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Genes Cells. 2002 Dec;7(12):1191-204.

Two major Smad pathways in TGF-beta superfamily signalling.

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Department of Molecular Pathology, Graduate School of Medicine, University of Tokyo, 7-3-1 Hongo, Bunkyo-ku, Japan.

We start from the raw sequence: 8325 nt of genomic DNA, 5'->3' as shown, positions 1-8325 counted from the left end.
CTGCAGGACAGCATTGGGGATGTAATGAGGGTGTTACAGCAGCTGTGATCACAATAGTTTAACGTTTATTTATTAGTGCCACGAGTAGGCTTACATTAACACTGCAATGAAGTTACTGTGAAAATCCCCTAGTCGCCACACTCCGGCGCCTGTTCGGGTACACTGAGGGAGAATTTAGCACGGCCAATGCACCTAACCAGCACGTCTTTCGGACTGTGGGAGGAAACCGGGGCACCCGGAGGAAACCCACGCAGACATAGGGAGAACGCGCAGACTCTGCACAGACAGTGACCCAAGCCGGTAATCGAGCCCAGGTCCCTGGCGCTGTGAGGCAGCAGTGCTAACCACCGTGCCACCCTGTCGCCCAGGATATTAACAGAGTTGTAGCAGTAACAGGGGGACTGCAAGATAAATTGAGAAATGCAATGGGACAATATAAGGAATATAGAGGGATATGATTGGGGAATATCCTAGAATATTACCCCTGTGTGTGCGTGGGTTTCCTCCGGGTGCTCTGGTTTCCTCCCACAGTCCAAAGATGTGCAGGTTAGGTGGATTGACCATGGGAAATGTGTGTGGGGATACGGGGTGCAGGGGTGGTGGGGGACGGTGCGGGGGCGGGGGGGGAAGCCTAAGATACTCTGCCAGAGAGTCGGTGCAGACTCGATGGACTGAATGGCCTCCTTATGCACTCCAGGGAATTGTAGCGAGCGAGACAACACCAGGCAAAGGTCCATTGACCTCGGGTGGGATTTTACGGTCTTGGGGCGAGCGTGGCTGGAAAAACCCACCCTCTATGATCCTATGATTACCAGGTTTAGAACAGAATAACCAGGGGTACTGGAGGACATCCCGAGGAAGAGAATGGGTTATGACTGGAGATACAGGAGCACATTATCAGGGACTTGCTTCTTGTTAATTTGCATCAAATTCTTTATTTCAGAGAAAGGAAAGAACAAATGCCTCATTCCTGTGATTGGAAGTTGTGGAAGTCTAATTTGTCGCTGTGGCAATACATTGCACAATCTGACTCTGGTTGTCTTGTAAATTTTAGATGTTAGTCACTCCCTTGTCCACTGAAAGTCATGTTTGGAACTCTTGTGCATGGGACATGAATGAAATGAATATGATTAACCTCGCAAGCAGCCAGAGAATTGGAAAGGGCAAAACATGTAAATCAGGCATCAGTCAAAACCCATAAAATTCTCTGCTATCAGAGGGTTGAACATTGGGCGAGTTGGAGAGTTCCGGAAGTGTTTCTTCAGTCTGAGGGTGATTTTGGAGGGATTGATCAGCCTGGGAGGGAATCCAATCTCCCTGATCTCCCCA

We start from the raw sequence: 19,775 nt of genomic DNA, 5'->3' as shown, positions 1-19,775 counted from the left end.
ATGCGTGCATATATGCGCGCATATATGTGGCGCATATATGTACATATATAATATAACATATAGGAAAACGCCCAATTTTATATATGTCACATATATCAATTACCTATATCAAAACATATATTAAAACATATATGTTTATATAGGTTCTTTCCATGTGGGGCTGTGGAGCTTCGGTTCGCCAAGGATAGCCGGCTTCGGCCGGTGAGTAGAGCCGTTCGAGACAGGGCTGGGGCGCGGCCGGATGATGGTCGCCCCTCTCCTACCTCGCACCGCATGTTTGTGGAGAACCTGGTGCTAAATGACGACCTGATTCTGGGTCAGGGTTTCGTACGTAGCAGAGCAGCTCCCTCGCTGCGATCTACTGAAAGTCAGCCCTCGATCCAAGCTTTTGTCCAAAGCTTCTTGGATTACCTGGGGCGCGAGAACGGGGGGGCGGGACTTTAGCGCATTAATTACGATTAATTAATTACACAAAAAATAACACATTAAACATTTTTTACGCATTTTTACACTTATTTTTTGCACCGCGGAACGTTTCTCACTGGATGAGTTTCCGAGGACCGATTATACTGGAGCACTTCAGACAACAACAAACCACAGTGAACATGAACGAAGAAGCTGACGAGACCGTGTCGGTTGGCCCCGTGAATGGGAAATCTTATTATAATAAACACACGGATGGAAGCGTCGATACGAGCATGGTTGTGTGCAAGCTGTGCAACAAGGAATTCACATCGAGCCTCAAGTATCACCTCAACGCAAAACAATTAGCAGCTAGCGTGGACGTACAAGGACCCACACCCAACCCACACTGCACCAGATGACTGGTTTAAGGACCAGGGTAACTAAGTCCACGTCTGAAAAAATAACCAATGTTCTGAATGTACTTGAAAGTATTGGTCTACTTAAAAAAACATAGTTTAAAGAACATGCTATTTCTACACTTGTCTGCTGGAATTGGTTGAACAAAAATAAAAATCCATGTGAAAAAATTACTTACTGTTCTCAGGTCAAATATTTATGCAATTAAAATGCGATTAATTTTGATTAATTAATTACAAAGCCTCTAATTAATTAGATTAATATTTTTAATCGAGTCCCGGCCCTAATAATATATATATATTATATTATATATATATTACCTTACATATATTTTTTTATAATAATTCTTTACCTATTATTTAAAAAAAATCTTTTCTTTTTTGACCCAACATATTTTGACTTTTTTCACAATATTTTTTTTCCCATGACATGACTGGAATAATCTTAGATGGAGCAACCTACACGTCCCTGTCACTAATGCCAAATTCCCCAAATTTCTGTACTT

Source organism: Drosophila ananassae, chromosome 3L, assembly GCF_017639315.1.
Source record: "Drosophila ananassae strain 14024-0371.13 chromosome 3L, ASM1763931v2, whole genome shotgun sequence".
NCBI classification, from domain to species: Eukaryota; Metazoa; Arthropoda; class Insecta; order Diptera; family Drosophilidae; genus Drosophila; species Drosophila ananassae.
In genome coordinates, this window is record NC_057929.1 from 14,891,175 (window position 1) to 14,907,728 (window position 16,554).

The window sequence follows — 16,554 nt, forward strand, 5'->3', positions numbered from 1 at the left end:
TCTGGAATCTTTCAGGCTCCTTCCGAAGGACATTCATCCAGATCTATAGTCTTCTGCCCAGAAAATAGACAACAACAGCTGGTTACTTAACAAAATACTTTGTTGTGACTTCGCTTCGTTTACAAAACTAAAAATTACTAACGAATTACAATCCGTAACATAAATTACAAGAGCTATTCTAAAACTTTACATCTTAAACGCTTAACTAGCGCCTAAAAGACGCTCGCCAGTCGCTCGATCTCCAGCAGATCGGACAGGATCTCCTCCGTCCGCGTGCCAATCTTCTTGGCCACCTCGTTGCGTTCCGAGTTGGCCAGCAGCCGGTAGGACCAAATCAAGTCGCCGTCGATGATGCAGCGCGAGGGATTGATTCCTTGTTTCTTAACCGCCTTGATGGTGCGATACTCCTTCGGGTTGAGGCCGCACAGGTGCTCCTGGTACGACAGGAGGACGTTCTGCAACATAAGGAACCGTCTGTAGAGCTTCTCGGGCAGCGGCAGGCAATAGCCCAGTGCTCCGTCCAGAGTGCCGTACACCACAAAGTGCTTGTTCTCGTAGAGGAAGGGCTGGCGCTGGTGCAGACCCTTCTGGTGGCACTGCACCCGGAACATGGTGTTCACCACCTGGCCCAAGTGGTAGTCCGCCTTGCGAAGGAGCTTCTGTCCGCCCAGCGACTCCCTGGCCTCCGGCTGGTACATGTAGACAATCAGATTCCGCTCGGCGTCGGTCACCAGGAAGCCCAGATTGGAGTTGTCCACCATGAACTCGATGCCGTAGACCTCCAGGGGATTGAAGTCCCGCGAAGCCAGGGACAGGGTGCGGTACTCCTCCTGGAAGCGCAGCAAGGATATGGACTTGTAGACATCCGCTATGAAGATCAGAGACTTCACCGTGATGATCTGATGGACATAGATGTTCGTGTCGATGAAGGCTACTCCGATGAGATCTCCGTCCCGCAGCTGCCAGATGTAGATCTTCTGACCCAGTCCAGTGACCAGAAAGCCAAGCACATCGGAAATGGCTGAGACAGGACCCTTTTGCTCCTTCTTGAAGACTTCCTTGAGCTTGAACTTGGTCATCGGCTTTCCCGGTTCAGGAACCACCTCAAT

Members of the transforming growth factor-beta (TGF-beta) superfamily bind to two different serine/threonine kinase receptors, i.e. type I and type II receptors. Upon ligand binding, type I receptors specifically activate intracellular Smad proteins. R-Smads are direct substrates of type I receptors; Smads 2 and 3 are specifically activated by activin/nodal and TGF-beta type I receptors, whereas Smads 1, 5 and 8 are activated by BMP type I receptors. Nearly 30 proteins have been identified as members of the TGF-beta superfamily in mammals, and can be classified based on whether they activate activin/TGF-beta-specific R-Smads (AR-Smads) or BMP-specific R-Smads (BR-Smads). R-Smads form complexes with Co-Smads and translocate into the nucleus, where they regulate the transcription of target genes. AR-Smads bind to various proteins, including transcription factors and transcriptional co-activators or co-repressors, whereas BR-Smads interact with other proteins less efficiently than AR-Smads. Id proteins are induced by BR-Smads, and play important roles in exhibiting some biological effects of BMPs. Understanding the mechanisms of TGF-beta superfamily signalling is thus important for the development of new ways to treat various clinical diseases in which TGF-beta superfamily signalling is involved.

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